derisive

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English[edit]

Etymology[edit]

From the participle stem of Latin dērīdeō (I deride).

Pronunciation[edit]

  • (UK, US) IPA(key): /dɪˈɹaɪ.sɪv/, /dɪˈɹɪ.sɪv/
  • (file)

Adjective[edit]

derisive (comparative more derisive, superlative most derisive)

  1. Expressing or characterized by derision; mocking; ridiculing.
    The critic's review of the film was derisive.
  2. Deserving or provoking derision or ridicule.
    The plot of the film was so derisive that the audience began to jeer.

Synonyms[edit]

Derived terms[edit]

Related terms[edit]

Translations[edit]

Noun[edit]

derisive (plural derisives)

  1. (rare) A derisive remark.
    • 1894, Samuel Rutherford Crockett, The Stickit Minister: And Some Common Men, page 173:
      The three lambs stood at bay, huddled close together, and helplessly bleated feeble derisives at the wolf who has headed them off from safety; but their polite and Englishy tone was a source of Homeric laughter to this Thersites of the Pleasance.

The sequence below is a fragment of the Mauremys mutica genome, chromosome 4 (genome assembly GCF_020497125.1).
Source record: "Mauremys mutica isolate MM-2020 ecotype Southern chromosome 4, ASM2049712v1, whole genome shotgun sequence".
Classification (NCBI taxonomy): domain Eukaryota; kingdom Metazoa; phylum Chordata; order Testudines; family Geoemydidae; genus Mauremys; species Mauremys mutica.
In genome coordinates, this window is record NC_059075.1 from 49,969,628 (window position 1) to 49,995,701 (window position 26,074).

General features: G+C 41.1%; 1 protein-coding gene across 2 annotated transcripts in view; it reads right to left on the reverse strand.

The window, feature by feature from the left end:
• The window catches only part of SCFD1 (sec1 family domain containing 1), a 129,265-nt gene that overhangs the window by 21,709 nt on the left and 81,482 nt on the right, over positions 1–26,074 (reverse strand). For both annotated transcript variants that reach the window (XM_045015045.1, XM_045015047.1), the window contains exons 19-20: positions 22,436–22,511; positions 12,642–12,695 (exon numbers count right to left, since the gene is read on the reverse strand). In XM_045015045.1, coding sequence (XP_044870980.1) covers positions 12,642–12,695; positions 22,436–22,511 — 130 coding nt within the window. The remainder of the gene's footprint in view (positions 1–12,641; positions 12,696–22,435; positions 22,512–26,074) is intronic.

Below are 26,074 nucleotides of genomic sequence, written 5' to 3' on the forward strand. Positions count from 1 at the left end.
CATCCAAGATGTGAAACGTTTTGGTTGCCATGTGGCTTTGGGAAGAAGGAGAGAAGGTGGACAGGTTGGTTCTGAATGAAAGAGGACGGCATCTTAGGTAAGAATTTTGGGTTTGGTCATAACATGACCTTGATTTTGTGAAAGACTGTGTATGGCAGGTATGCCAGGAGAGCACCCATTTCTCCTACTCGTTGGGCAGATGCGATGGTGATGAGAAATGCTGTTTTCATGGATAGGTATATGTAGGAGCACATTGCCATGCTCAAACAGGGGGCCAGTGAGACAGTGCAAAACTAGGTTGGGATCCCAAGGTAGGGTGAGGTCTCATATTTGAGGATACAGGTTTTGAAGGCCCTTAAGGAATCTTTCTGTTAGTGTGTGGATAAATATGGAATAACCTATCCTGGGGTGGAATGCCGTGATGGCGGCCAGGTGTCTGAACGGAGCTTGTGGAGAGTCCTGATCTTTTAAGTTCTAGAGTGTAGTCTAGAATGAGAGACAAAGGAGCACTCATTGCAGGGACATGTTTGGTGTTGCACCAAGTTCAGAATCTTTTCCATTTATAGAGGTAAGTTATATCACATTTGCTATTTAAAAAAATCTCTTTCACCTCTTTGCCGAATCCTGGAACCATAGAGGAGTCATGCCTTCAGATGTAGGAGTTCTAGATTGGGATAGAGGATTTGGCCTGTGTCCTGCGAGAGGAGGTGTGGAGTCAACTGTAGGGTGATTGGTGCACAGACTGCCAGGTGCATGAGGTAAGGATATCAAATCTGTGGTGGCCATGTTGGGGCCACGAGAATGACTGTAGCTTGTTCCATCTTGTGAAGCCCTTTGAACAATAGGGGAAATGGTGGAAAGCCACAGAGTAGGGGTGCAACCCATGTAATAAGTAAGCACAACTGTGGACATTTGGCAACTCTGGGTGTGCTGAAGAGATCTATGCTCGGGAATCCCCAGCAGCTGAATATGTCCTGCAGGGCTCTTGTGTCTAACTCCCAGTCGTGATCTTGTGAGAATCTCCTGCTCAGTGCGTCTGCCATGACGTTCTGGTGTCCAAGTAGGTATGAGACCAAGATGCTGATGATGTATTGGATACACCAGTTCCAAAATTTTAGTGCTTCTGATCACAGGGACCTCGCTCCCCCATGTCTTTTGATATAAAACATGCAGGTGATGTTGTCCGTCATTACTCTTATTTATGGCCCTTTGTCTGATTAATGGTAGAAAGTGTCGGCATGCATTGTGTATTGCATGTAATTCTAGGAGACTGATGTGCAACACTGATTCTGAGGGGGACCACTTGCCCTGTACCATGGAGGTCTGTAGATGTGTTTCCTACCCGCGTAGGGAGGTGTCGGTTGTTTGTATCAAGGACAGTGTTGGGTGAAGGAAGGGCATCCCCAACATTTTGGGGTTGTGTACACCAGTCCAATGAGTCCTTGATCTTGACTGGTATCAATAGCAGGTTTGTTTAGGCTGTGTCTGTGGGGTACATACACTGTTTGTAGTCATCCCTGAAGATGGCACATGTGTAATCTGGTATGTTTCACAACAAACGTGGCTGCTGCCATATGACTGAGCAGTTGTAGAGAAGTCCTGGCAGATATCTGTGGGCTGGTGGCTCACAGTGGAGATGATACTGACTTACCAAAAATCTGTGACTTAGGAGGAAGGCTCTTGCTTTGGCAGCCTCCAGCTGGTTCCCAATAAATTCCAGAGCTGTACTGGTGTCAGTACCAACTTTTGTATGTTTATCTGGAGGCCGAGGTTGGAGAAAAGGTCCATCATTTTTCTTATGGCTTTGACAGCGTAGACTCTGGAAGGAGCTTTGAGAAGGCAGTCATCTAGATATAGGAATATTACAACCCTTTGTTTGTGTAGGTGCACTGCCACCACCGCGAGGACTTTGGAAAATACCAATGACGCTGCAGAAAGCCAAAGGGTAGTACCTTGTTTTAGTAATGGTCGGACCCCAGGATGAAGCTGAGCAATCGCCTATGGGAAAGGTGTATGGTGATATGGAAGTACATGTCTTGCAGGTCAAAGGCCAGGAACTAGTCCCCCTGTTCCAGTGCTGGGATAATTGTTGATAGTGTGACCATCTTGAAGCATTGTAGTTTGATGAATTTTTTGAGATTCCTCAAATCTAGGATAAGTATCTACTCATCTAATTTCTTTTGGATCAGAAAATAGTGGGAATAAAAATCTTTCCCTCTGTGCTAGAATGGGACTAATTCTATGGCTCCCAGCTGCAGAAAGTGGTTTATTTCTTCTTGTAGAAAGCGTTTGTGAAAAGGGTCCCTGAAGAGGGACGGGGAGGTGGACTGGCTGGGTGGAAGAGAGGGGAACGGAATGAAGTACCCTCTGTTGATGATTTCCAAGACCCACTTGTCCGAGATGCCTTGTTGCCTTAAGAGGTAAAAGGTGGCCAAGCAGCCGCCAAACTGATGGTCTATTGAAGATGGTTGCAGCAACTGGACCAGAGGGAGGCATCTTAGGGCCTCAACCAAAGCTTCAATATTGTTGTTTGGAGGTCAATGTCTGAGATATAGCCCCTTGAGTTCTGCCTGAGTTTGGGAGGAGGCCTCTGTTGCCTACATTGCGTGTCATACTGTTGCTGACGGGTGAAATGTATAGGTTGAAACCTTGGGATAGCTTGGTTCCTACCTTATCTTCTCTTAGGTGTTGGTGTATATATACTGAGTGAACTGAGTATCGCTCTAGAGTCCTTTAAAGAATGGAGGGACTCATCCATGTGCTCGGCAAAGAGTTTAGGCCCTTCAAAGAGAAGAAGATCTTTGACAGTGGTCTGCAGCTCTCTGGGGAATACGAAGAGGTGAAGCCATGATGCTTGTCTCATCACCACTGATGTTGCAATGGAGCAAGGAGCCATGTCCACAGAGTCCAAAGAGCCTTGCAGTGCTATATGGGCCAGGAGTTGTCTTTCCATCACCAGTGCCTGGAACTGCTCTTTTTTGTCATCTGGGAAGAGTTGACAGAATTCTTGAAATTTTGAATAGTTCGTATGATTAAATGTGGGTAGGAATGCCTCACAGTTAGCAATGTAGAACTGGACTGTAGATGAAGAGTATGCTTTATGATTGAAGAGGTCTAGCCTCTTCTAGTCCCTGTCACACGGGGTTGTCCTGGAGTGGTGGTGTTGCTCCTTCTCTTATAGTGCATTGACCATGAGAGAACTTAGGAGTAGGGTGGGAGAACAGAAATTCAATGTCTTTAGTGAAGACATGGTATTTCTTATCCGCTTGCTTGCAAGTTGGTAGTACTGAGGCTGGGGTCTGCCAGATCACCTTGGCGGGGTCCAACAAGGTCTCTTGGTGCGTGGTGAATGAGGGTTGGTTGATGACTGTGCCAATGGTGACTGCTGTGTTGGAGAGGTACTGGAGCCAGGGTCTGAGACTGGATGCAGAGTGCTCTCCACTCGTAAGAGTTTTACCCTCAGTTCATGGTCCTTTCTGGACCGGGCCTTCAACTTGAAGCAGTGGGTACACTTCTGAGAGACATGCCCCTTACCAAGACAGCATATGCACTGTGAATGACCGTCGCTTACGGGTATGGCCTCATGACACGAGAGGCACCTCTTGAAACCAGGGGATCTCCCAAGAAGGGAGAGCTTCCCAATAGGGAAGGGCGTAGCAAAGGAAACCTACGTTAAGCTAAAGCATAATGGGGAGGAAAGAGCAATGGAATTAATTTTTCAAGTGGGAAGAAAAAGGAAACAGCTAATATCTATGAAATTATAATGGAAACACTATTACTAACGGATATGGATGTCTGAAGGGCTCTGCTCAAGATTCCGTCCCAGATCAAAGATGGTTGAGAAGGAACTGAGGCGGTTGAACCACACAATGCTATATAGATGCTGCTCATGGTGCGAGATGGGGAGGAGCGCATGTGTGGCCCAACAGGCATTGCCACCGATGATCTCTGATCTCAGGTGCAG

• 1962, Homer Floyd Fansler, History of Tucker County, West Virginia, page 192:
      He leaped over the embankment at the river's edge in such a manner that it appeared he had been fatally hit and was down for good; the Yankees shouting such derisives as "Another damn Rebel for hell," "Goodbye, you Rebel bastard," etc., didn't go right away to rob the corpse.
    • 2017, Bogdadn Lesnik, Countering Discrimination in Social Work:
      Indeed, the power inherent in the labels attributed to them has repeatedly transformed these terms from allegedly scientific ones into colloquial derisives.

References[edit]

  • derisive in The Century Dictionary, The Century Co., New York, 1911

Anagrams[edit]